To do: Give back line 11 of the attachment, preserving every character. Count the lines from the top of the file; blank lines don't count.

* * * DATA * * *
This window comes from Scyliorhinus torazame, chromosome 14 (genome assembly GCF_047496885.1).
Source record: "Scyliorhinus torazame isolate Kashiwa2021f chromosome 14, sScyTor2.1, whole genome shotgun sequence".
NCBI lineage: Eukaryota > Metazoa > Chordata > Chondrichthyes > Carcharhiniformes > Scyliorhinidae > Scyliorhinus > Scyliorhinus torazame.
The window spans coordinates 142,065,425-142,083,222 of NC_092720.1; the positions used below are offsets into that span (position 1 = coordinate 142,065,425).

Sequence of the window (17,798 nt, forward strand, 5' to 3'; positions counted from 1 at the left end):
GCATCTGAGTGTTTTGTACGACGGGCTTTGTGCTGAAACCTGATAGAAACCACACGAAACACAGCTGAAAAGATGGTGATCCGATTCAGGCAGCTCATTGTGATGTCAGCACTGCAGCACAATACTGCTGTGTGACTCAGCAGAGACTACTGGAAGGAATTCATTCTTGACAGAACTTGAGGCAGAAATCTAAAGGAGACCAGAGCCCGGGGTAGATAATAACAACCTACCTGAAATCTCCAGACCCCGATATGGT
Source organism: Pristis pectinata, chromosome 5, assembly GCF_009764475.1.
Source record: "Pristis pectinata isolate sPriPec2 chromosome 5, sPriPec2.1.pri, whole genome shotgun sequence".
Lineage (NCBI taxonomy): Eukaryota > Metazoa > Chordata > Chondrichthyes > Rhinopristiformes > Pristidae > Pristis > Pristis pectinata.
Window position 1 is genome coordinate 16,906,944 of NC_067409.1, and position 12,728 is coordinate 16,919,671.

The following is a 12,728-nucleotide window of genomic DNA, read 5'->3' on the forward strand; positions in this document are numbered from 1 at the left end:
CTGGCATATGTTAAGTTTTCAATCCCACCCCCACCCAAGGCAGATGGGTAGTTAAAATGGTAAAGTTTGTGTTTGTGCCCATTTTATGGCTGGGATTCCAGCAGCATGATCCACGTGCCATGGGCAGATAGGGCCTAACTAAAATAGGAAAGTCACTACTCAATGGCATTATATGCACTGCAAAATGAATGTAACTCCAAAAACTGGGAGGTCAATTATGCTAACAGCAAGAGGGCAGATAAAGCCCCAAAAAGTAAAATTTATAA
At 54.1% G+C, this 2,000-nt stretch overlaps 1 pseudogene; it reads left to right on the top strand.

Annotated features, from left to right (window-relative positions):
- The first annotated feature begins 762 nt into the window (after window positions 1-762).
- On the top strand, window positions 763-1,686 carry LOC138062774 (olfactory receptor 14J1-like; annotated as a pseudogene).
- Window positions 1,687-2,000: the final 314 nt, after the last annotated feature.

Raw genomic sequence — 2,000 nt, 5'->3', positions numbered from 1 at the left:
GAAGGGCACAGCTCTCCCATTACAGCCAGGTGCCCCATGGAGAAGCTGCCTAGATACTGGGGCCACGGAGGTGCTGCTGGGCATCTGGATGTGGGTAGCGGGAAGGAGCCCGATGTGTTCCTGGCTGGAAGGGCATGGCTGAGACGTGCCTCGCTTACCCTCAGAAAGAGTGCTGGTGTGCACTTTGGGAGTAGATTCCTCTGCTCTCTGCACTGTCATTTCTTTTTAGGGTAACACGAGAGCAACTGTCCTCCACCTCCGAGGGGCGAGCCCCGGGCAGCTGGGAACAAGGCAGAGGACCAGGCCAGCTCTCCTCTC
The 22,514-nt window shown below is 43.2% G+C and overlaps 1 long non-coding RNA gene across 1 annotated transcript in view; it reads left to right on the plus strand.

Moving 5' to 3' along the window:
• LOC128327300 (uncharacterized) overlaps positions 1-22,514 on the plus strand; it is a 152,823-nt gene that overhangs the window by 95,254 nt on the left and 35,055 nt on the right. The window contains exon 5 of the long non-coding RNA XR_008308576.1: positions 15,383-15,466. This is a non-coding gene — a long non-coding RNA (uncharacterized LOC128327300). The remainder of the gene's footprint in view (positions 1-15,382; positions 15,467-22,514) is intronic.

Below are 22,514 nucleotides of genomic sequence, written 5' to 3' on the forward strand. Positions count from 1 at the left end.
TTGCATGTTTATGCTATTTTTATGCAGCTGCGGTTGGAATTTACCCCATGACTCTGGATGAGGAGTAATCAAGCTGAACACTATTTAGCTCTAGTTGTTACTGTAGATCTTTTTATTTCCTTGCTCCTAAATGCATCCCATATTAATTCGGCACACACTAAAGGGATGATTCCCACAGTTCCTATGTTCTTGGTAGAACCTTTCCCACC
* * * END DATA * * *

The following is a 12,728-nucleotide window of genomic DNA, read 5'->3' on the forward strand; positions in this document are numbered from 1 at the left end: